IT’S easy for me to define who the two most important men in my life are: my father and Frank Sinatra.

The former, well, I’m still taking a voyage round him, even though he passed away in 2007. But today is the 100th anniversary of the birth of Francis Albert Sinatra (who died in 1998).

Given that Dad lived, breathed and crooned Mr S, no doubt any consideration I might make of the Voice (or latterly, the Chairman) will bear the traces of what I made of my father. But one titan at a time, please.

My brother and I have been playing Sinatra songs for a few months now, both live and recorded, on our own and with our superb band. (Even if I say so myself: Frank always did. No-one venerated the talents of musicians more.)

We have tip-toed into his canon at various points over the last 30 years. But you don’t realise the artistry involved in a Sinatra classic until you try to make a decent fist of performing it.

For the band, it’s the extraordinary sure-footedness of the swing of his music. Forty to 50 musicians in a studio, strings and horns and keys and snares, effortlessly landing “on the one”, all at the same time.

Hard enough for us seven to do it. To even get close is to feel an incredible propulsion – the beat and groove of sexual desire itself.

For the singer ... whew. It’s tough. I’ve been trying to excuse my limitations by saying what is, in fact, completely true: as for singing in the style of Frank, I had no choice in the matter.

My father used to croon this restive child to sleep by singing Sinatra ballads straight onto my temple – officially the thinnest part of the human skull. Had it been Elvis, McCartney/Lennon, Bob Dylan, my duties in the last six months would have been entirely different. However, literally and neurologically, I am wired to be Frank.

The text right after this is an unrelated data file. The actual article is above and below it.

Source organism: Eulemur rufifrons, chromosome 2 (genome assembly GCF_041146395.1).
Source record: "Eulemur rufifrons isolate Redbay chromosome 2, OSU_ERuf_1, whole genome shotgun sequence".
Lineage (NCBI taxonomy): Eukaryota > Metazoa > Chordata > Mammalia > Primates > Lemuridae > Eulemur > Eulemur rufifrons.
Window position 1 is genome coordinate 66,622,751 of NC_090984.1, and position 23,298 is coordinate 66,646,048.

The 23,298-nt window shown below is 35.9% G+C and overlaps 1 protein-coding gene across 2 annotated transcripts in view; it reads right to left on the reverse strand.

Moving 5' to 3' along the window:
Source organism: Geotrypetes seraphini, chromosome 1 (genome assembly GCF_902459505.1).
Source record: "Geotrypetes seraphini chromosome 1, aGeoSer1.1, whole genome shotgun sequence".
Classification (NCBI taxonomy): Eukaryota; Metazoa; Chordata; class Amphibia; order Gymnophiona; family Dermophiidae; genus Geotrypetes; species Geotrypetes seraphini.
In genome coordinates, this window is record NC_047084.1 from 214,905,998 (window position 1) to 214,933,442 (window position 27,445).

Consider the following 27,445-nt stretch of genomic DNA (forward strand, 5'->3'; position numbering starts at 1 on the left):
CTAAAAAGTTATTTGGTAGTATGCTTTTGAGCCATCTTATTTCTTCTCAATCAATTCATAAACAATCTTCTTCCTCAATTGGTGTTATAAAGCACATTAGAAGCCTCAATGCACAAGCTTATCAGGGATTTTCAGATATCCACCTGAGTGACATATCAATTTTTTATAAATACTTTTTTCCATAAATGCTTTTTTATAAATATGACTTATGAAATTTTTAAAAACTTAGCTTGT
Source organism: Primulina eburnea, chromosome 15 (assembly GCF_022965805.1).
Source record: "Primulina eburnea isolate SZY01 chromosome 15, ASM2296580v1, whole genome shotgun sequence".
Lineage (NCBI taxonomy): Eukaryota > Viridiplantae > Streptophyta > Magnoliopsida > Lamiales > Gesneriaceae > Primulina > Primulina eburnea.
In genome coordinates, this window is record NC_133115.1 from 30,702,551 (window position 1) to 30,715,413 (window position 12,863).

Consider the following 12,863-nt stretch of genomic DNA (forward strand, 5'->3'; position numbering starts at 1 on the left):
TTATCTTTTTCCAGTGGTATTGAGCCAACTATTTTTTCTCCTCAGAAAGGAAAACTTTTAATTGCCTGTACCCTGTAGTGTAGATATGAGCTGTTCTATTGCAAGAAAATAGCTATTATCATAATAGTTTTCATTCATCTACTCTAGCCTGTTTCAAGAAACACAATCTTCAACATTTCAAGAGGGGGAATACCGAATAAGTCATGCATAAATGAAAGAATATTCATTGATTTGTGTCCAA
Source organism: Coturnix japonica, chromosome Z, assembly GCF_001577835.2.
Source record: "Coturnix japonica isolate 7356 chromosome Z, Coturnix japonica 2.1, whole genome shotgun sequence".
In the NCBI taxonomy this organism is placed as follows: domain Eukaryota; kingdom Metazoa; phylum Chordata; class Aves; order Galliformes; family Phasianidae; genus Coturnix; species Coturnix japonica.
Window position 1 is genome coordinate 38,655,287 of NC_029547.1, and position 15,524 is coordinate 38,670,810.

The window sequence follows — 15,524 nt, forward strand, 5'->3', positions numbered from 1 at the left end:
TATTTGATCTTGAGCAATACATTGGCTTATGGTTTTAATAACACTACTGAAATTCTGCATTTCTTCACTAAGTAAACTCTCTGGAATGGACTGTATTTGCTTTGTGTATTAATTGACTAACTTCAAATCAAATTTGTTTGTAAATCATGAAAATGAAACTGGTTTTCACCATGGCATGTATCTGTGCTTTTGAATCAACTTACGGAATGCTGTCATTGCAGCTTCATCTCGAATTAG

But to dip down directly into the glittering, dark-moving river of The Voice? It is chastening, intimidating and (at the very least) proves that every day’s a school-day. I could type off the end of these pages about it.

The technical stuff is easily stated. At his artistic peak, Sinatra joins together words and melody in enormous, long legatos – the Italian bel-canto tradition, mixed in with the diaphragm power of jazz instrumentalists.

But those words aren’t distorted and mangled the way opera singers do, turned into mere vehicles for virtuosity. Sinatra drops them into his vocal stream perfectly and clearly, his diction sounding like Americans talking in their streets but in an elegant and self-possessed way.

All these resources were used to get to the heart of the early-to-middle-20th-century American songbook that he chose to sing, for most of his career. We’ve been doing his version of Rodgers and Hart’s I Wish I Were In Love Again. Among many gems is this line: “When love congeals, it soon reveals/The faint aroma of performing seals/The double-crossing of a pair of heels/I wish I were in love again.”

On its own, maybe a lyric too clever for its own good. But slathered across the toasted bagels of Sinatra and his band, it becomes the finest survivors’ wit, delivered from the heart of the mid-fifties battle of the sexes. If one is to be a straight male, something like this is what it will always feel like.

Speaking of masculinity, that brings me the other experience of the last few months, which is finishing the second volume of American journalist James Kaplan’s massive biography of Sinatra, this one titled The Chairman.

Kaplan and his publishers have chosen the cover image very well. For a publicity photograph taken in the mid-fifties, it’s a remarkably aggressive and challenging expression. Sinatra looks over to the side, as if he’s just heard or seen someone who displeased him and is about to let them know. He is angled, handsome, self-consciously powerful.